Trademarking somebody else's idea behind their back is both a bad idea and highly immoral. If it wasn't your idea, you don't trademark and you don't patent. It really is that simple, people.
The news that the term hackathon had been trademarked in Germany reached me late last week, via this thread on openbsd-misc. The ideas sounded pretty ludicrous to me at the time, but I was too busy with other stuff that couldn't wait to start reacting properly, and a few distractions later, I'd forgotten about the whole thing.
Then today, via the Twitter stream, came the news that an outfit trading under the name Young Targets (how cute) had now started sending invoices at EUR 2500 a pop to anybody in Germany who dared use the term. One example has been preserved here by Hannover-based doctape, who had hosted an informal developer meetup earlier this year.
It may come as a surprise to a select few, but if there is somebody, somewhere, who is entitled to making money off that fairly well-known term, it is not that group of Germans. The term hackathon has been in use for a decade at least, and it springs like many other good things from the free software movement. The exact origin of the term is not clear, but one of the more prominent contenders for the first original use is the OpenBSD project. As you can see from the project's hackathons page, informal developer gatherings have most likely been called just that since 1999 at least.
And as anyone with an Internet connection an minimal searching skills will find out, hackathons have been quite crucial in keeping the project moving forward and offering tech goodies everybody uses, all for free and under a permissive license anybody can understand.
These items include the Secure Shell client and server used by 97% of the Internet (OpenSSH), the much praised OpenBSD packet filter PF and a whole host of other useful software that's developed as integral parts of the OpenBSD system but tend to find their way into other products such as those offered by Apple, Blackberry and quite a few others, including Linux distributions.
My brief and not too exhaustive search of mailing list archives tonight seems to turn up this message From Theo de Raadt to openbsd-misc dated July 1st, 2001 as the earliest public reference to a hackathon, but reading Theo's message again today I'm pretty convinced that the term was in common use even back then. If anyone can come up with evidence of use earlier than this, I'd love to hear from you, of course (mail to peter at bsdly dot net preferably with the word hackathon somewhere in the subject will be read with interest, or leave a comment below if you prefer).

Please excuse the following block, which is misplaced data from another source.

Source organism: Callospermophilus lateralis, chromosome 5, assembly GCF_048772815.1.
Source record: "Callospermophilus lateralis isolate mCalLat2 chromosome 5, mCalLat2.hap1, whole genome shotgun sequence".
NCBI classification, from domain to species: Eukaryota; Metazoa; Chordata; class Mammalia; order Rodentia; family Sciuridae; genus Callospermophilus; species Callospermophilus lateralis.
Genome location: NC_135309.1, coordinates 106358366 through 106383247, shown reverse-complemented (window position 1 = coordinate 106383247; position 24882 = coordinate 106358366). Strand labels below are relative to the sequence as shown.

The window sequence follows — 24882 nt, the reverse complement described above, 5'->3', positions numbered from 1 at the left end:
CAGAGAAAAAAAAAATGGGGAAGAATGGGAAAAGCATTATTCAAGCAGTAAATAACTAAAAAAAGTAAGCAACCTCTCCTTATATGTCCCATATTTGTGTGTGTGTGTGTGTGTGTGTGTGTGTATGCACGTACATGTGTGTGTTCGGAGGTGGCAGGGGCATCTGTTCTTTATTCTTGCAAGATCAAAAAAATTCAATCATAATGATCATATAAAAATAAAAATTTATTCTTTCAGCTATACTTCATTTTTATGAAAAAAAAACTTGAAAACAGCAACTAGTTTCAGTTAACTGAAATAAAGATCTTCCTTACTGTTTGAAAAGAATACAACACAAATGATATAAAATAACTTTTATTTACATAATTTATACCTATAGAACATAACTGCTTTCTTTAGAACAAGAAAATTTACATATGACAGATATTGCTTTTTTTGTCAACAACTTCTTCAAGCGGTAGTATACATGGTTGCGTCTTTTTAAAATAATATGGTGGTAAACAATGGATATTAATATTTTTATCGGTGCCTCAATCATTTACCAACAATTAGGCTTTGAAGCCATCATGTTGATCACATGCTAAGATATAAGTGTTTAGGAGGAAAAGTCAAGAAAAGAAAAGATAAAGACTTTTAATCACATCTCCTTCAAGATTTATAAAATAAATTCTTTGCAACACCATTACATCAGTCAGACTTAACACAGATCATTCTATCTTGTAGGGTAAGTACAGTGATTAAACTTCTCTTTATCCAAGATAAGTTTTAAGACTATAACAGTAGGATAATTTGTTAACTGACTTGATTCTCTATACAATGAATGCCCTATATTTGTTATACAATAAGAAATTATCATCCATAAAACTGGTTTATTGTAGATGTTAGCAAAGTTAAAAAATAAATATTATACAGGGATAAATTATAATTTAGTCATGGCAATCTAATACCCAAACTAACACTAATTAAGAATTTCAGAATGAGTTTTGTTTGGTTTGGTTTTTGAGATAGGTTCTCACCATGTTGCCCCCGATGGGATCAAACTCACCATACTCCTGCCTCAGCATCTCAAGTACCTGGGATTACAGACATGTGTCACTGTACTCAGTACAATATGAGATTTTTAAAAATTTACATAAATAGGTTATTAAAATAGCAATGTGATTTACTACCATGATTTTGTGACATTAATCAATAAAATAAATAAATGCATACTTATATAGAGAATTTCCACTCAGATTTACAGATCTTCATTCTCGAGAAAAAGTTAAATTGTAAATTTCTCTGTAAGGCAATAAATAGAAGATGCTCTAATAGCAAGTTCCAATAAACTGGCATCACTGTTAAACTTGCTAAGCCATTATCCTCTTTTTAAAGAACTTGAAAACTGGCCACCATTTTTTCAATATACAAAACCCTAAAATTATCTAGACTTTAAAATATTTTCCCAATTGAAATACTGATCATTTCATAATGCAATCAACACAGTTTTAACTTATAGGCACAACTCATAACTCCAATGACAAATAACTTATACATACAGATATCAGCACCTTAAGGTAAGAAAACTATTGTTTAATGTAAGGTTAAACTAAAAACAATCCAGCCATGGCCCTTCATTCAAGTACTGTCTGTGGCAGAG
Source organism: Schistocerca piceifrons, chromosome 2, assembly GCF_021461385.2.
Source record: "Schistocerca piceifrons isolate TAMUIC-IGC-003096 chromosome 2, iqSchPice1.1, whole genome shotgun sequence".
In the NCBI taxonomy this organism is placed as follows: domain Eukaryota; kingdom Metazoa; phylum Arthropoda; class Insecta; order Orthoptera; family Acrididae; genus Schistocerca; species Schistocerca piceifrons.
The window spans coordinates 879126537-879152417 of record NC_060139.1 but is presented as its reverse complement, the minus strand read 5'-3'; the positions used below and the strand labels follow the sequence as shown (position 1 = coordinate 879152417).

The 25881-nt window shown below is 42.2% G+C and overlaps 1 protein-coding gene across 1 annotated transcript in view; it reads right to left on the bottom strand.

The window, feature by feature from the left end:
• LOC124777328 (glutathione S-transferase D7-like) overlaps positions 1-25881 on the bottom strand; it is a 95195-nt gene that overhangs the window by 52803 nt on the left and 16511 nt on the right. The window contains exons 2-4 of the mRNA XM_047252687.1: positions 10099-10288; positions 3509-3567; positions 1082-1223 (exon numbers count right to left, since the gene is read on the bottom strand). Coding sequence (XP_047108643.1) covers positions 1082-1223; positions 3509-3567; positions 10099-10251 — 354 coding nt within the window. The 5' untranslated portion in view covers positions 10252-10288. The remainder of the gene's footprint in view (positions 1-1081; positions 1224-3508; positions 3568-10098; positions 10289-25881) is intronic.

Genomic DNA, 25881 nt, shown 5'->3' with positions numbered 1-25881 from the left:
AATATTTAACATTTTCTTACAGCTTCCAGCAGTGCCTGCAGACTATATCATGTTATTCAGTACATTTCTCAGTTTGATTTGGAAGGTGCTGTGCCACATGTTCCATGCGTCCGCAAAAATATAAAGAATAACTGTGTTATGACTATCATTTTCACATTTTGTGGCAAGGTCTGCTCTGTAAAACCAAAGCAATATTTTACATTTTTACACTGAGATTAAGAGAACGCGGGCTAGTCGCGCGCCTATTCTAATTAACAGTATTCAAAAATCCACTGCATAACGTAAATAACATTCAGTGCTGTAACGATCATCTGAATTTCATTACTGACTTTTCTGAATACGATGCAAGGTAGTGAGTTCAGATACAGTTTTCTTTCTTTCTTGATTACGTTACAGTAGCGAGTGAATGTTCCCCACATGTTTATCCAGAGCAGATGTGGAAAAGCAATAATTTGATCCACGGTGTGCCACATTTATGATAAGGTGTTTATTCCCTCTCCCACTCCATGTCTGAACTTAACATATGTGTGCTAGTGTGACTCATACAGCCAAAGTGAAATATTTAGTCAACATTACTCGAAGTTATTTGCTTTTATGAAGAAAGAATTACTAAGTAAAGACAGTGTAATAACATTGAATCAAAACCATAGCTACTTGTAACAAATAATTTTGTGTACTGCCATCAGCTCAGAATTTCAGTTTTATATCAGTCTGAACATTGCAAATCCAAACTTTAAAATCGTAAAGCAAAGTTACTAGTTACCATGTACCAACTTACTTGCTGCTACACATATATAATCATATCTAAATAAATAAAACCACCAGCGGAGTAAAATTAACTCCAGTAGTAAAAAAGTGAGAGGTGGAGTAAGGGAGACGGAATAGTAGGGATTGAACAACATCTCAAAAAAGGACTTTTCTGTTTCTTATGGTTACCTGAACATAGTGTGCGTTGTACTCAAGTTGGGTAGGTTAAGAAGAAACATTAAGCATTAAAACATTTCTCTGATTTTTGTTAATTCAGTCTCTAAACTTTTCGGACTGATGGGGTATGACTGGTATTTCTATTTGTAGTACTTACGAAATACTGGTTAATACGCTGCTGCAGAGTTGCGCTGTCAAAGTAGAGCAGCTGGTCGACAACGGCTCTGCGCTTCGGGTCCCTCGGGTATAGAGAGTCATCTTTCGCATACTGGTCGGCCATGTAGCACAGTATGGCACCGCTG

I'm no lawyer at the best of times, but trademarking a term that both originated elsewhere and has been in general use for more than a decade seems to me at least highly immoral, and if it's not illegal, it should be. Trademarking a free software term and proceeding to charge EUR 2500 a pop for its use? It will be in your best interest to stay out of my physical proximity, Meine Damen und Herren.
Hot on the heels of what must have been a hectic night for the newly targeted young Berliners comes an announcement that states that they kinda, sorta will consider not charging sufficiently non-profity people for the use anyway, in the fluffiest terms I have ever heard come out of a German.
I'll offer our new targets some practical advice: Stop your nonsense right now, and make a real effort to track down the originators of the hackathon concept. It's likely you wil find that person is either Theo de Raadt or somebody else closely associated with the OpenBSD about the last turn of the century. If you cannot unregister the trademark, transfer the rights, free of charge, to the concept's originator.
Then either return any fees collected from your wrongful registration, or, at your victims' option, donate the equivalent sum to OpenBSD or a charity of your individual victims' choice.
Doing the right thing this late in the game and after messing up this thoroughly most likely won't save you from being the target of some sort of mischief from young hotheads (note that I strongly caution against using extra-legal tactics in this matter), but at least you, members and employees of Young Targets can hope that this embarrasing episode will be forgotten soon enough for you to resume some semblance of carreers in a not too distant future. Please go hide under a rock for now, after you've done the right thing as outlined above.
For anyone else interested in the matter, I strongly urge you to go to the OpenBSD project's donations page to donate, grab some CD sets and/or other swag from the orders page, and if you think you can help out with one or more items listed on the hardware wanted page, that will be very welcome for the project too.
It should be noted that I do not serve in any official capacity for the OpenBSD project. The paragraphs above represent my opinion only, and what I have outlined here should not be considered any kind of offer or representation on behalf of the OpenBSD project.
If you're interested in OpenBSD in general, you have a real treat coming up in the form of Michael W. Lucas' Absolute OpenBSD, 2nd edition. If a firewall or other networking is closer to your heart, you could give my own The Book of PF and the PF tutorial (or here) it grew out of. You can even support the OpenBSD project by buying the books from them at the same time you buy your CD set, see the OpenBSD Orders page for more information.
Upcoming talks: I'll be speaking at BSDCan 2013, on The Hail Mary Cloud And The Lessons Learned, with a preview planned for the BLUG meeting a couple of weeks before the conference. There will be no PF tutorial at this year's BSDCan, fortunately my staple tutorial item was crowded out by new initiatives from some truly excellent people. (I will, however, be bringing a few copies of The Book of PF and if things work out in time, some other items you may enjoy.)